7. The process of claim 1 wherein mixing of the reactants is conducted continuously and the reaction mixture applied to substrates.

References Cited UNITED STATES PATENTS 3,000,757 9/11961 Johnston 117-135.5x 3,190,765 6/1965 Yuan 117--135.5X 3,208,875 9/1965 Holden 117-135.5 3,281,396 .10/1966 Barnes 264-41X 3,310,533 3/1967 McElroy 117161X 3,384,506 5/1968 Elkin 117 135.sx 3,386,962 6/1968 Damusis 117 1-61x 3,401,133 9/1968 Grace ..1l7-161X 3,410,817 11/1968 McClellan 117-161X 3,445,272 5/1969 Newton 117 135.5x 3,460,969 8/1969 Murphy 117-13555: 3,256,213 6/1966 Gmitter et al. 260-2.5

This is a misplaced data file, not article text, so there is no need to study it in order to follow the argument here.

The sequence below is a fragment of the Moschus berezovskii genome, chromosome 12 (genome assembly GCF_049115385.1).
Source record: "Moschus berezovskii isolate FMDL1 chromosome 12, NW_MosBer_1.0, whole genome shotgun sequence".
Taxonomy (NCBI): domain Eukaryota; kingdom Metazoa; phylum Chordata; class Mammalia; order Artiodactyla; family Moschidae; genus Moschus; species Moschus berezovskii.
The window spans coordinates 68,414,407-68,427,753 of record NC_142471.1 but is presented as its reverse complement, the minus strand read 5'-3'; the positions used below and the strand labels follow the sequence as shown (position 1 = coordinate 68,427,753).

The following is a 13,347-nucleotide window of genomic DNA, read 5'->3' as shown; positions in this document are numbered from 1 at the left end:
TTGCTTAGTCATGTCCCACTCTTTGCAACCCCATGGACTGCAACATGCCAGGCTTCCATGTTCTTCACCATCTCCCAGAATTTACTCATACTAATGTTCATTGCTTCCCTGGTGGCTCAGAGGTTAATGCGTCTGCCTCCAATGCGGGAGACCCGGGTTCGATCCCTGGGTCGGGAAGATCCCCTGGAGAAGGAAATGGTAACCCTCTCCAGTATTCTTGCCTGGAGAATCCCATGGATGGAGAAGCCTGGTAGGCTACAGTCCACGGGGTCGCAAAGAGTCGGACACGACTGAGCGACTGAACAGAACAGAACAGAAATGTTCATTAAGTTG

FOREIGN PATENTS 6700072 1/1967 Netherlands 260-2.5 1,510,261 1/1967 Great Britain 260-2.5

WILLIAM D. MARTIN, Primary Examiner W. R. 'FRENOR, Assistant Examiner US. Cl. X.R.

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US5368889 *Apr 16, 1993Nov 29, 1994The Dow Chemical CompanyMethod of making thin film composite membranes
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WO1994023943A1 *Apr 15, 1994Oct 27, 1994The Dow Chemical CompanyA method of making thin film composite membranes
Classifications
U.S. Classification427/245, 521/172, 521/64, 525/440.12, 521/163, 264/41
International ClassificationD06N3/14, C08G18/08, B32B27/00, C08G18/65, C08J9/28
Cooperative ClassificationB32B27/00, C08J2375/04, C08G18/0842, D06N3/14, C08J9/28, C08G18/65
European ClassificationC08J9/28, B32B27/00, D06N3/14, C08G18/65, C08G18/08D2